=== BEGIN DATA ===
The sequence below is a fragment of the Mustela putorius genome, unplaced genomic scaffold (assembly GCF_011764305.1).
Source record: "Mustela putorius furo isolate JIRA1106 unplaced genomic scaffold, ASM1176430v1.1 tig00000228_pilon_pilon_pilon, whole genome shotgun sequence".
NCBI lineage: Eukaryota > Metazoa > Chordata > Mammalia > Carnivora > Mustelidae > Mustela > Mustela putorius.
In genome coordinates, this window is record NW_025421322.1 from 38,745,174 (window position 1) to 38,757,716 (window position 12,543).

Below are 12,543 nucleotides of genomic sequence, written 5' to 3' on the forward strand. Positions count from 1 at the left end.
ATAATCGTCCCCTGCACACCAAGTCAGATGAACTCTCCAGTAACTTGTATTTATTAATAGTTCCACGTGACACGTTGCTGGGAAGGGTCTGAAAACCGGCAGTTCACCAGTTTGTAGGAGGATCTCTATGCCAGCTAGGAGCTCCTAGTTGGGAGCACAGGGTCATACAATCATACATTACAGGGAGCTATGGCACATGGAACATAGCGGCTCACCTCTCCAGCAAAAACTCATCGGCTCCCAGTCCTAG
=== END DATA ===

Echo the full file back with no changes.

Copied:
The sequence below is a fragment of the Mustela putorius genome, unplaced genomic scaffold (assembly GCF_011764305.1).
Source record: "Mustela putorius furo isolate JIRA1106 unplaced genomic scaffold, ASM1176430v1.1 tig00000228_pilon_pilon_pilon, whole genome shotgun sequence".
NCBI lineage: Eukaryota > Metazoa > Chordata > Mammalia > Carnivora > Mustelidae > Mustela > Mustela putorius.
In genome coordinates, this window is record NW_025421322.1 from 38,745,174 (window position 1) to 38,757,716 (window position 12,543).

Below are 12,543 nucleotides of genomic sequence, written 5' to 3' on the forward strand. Positions count from 1 at the left end.
ATAATCGTCCCCTGCACACCAAGTCAGATGAACTCTCCAGTAACTTGTATTTATTAATAGTTCCACGTGACACGTTGCTGGGAAGGGTCTGAAAACCGGCAGTTCACCAGTTTGTAGGAGGATCTCTATGCCAGCTAGGAGCTCCTAGTTGGGAGCACAGGGTCATACAATCATACATTACAGGGAGCTATGGCACATGGAACATAGCGGCTCACCTCTCCAGCAAAAACTCATCGGCTCCCAGTCCTAG